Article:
Three Oregon sheriffs met Thursday with the leader of an armed group occupying a federal wildlife refuge and asked them to leave, after residents made it clear they wanted them to go home.
Harney County Sheriff David Ward said via Twitter that he asked Ammon Bundy to respect the wishes of residents. He said sheriffs from two other counties were with him.
Sheriff Ward said the two sides planned to talk again Friday.
The Oregonian reported that Ward offered to provide Mr. Bundy and his group a safe escort out of the refuge.
"I'm here to offer safe escort out," the newspaper reported the sheriff telling Bundy. "Go back and kick it around with your folks."
On Wednesday night, residents attended a community meeting to air their views about the two dozen or so armed men hold up at the headquarters of the Malheur National Wildlife Refuge south of Burns.
Locals said they sympathized with the armed group's complaints about federal land management policies but disagreed with their tactics.
On Thursday, LaVoy Finicum, a leader of the armed group, told reporters, "We want all people to be safe. We want all law enforcement to be safe. We want our lives to be safe."
Ward said he hoped residents would put up a united front to peacefully resolve the conflict with the group.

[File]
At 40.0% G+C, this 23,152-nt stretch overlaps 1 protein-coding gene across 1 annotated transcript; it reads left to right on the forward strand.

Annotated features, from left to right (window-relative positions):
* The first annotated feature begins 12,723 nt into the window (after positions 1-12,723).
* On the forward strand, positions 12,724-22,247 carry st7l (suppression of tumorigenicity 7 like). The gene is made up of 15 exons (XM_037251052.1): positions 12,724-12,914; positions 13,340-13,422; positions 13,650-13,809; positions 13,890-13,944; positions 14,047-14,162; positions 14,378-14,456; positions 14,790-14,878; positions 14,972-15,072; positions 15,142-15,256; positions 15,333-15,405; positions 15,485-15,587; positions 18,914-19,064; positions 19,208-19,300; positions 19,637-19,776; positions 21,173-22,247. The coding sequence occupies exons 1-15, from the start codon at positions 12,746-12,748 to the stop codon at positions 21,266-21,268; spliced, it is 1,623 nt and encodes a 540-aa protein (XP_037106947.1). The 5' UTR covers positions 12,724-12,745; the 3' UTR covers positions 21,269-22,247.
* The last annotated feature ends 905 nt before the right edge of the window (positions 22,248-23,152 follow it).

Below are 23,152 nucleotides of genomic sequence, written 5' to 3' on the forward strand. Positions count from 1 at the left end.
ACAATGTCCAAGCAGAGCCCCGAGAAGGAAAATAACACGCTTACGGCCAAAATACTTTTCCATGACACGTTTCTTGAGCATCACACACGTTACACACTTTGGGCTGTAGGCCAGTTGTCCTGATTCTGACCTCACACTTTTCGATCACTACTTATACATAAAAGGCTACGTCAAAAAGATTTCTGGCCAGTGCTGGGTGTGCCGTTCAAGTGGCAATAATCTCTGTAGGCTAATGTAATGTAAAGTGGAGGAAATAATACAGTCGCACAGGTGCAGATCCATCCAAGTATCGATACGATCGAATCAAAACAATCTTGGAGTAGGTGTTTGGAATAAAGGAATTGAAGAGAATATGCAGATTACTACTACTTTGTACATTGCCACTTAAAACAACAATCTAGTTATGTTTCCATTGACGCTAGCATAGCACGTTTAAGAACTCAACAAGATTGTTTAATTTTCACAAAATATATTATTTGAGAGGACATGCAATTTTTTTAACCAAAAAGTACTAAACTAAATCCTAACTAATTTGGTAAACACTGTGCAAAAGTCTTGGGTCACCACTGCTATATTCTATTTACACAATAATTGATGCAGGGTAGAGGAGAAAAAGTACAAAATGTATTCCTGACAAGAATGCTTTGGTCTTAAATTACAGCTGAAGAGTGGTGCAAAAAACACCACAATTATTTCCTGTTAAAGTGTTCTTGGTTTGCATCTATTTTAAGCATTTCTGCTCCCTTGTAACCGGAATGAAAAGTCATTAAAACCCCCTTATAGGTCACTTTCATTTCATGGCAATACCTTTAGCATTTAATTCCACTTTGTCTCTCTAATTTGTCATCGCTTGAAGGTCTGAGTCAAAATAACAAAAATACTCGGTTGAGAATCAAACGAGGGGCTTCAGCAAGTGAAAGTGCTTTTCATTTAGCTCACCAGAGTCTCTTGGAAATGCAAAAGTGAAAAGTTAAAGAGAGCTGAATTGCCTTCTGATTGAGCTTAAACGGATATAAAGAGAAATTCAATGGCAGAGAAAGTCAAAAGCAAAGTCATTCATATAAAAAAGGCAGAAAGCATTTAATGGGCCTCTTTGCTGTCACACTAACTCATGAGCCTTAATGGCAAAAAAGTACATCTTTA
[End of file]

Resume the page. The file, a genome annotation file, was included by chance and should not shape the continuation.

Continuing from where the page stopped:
"I'm here today to ask those folks to go home and let us get back to our lives," Ward said.
Schools were closed following the seizure of the refuge because of safety concerns in the small town in eastern Oregon's high desert.
The group, calling itself Citizens for Constitutional Freedom, says it wants an inquiry into whether the government is forcing ranchers off their land. Participants came from as far away as Arizona and Michigan.
Bundy came to Burns to rally support for two local ranchers who were sentenced to prison on arson charges. The ranchers – Dwight Hammond and his son Steven Hammond – distanced themselves from Bundy's group and reported to prison on Monday.
The Hammonds were convicted of arson three years ago and served no more than a year. A judge later ruled that the terms fell short of minimum sentences requiring them to serve about four more years.